Yesterday’s Budget is being billed as a big ‘giveaway’ by many in the national press. For the wine trade, it’s anything but.
The Chancellor’s address was rife with twee soundbites about saving “the great British pub” and raising “wee drams” to the Scotch industry. Yet he simultaneously delivered a cruel slap in the face to the nation’s wine trade, raising duty in line with RPI.
Duty freezes for beer, (most) cider and spirits are definitely welcome. But to ramp up the pressure on wine, with not a word of explanation as to why, is not only cynical (Tim Martin would be proud). As the world’s biggest wine-trading nation, it’s hugely unfair and deeply damaging.
Britain’s vote for Brexit, and the seemingly chronic inability of the government Hammond represents to deliver any kind of certainty for food and drink businesses, has already caused havoc enough for the wine trade.
Costs have increased thanks to the devaluing of the pound. The wine businesses that have released their financials in the past month have almost universally taken hits to their profitability thanks to the pound’s newfound meekness.
Now the WSTA predicts this hike will cost the wine industry a further £90m over the next year, with the trade body’s CEO, Miles Beale, decrying the move as “grossly unfair, unjustified and counter-productive”.
It will almost certainly lead to higher prices, at a time when take-home wine volumes are already declining [Kantar Worldpanel 52 w/e 17 June 2018]. It will also hurt brands in particular. Wine shoppers are notoriously price-sensitive, and as a rule care far less about brands than beer and spirits drinkers.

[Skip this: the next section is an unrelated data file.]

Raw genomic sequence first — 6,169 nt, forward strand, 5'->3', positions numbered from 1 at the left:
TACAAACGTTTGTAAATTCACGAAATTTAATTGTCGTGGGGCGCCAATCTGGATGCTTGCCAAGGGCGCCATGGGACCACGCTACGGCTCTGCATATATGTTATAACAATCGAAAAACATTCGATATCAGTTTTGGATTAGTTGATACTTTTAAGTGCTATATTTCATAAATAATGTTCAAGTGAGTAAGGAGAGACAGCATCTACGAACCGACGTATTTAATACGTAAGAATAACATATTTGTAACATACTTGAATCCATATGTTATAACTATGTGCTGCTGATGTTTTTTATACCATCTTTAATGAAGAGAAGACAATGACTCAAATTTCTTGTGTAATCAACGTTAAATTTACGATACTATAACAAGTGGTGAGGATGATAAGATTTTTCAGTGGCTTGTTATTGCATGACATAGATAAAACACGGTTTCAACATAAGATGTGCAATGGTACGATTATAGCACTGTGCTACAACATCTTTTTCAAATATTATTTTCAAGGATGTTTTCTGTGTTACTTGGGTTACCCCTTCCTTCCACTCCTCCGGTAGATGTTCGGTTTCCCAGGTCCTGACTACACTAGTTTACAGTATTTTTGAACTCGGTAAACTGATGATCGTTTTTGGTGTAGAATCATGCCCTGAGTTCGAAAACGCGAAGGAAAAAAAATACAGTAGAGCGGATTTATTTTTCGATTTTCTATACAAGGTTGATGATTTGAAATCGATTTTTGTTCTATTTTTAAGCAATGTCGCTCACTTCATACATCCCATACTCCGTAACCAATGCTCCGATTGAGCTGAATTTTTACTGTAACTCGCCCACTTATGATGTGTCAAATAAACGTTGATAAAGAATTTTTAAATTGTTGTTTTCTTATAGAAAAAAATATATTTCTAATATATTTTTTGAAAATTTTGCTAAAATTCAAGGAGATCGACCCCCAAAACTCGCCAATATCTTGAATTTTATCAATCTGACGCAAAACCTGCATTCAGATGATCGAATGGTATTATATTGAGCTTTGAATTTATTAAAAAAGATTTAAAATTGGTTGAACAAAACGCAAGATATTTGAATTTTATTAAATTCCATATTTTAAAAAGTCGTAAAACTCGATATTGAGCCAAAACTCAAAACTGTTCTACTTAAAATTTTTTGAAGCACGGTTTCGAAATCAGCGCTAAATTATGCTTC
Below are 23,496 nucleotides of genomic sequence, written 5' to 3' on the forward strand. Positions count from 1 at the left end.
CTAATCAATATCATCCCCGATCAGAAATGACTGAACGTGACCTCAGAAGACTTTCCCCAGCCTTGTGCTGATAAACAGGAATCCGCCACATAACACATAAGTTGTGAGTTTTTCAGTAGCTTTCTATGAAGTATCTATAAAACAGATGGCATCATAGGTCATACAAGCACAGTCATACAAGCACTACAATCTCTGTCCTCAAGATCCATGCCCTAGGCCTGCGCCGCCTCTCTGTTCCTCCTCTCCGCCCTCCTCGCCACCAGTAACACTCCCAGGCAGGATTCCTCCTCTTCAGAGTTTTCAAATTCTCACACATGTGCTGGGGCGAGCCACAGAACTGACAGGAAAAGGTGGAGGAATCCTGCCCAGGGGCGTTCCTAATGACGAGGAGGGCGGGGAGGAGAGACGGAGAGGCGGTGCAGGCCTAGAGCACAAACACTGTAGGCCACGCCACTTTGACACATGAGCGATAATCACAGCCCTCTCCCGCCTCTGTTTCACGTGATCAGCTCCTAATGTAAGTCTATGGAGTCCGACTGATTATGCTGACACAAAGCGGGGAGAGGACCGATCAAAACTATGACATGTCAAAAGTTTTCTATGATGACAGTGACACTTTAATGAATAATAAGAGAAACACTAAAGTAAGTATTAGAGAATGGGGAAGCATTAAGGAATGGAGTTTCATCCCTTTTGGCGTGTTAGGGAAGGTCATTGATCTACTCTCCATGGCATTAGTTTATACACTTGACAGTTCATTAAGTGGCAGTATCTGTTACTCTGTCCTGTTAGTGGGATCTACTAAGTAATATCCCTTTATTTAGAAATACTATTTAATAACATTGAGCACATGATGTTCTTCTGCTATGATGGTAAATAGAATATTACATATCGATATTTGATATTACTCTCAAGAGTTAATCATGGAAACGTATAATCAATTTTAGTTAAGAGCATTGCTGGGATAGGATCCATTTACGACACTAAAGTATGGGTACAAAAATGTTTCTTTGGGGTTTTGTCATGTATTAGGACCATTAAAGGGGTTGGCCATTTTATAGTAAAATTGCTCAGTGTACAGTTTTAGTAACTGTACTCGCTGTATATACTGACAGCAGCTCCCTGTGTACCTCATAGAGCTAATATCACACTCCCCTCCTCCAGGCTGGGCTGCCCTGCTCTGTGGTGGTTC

Admittedly, consumers have proven themselves happy to trade up to posher drinks. Premium players like Concha y Toro and Barefoot are currently reaping the rewards. But many mainstream brands have already lost space thanks to Brexit-related cost price increases, which have simply made it unprofitable to sell them at the price points retailers are looking to hit.
And wine has also been the biggest loser in the gin renaissance, which has tapped consumer trends for moderation, refreshment and flavour. So retailers will not be keen to raise shelf prices.
All of which means suppliers may have to end up absorbing the costs themselves. According to one industry source: “There are wine companies that have had meetings with MPs and the clear conclusion is MPs don’t understand the economics of the industry. They have no understanding of how low the margins are – especially at grocery level.”
Increased wine duty also means wine suppliers could end up looking to diversify further into other categories. Accolade, the UK’s biggest wine business, has already released a slew of spirits NPD this year, testing the water with the likes of Echo Falls Vodka and Stone’s Gin. But whether offshoots like this can go on to generate long-term growth remains to be seen. Products like these are by no means an easy fix.
To give the sector a break is the least this regime – which, let’s be honest, will ultimately be judged on Brexit and Brexit alone – could have done. If the current cabal of ministers is even still in place by the time the next Budget comes around, let’s hope ‘Fiscal’ Phil rediscovers his appreciation for plonk.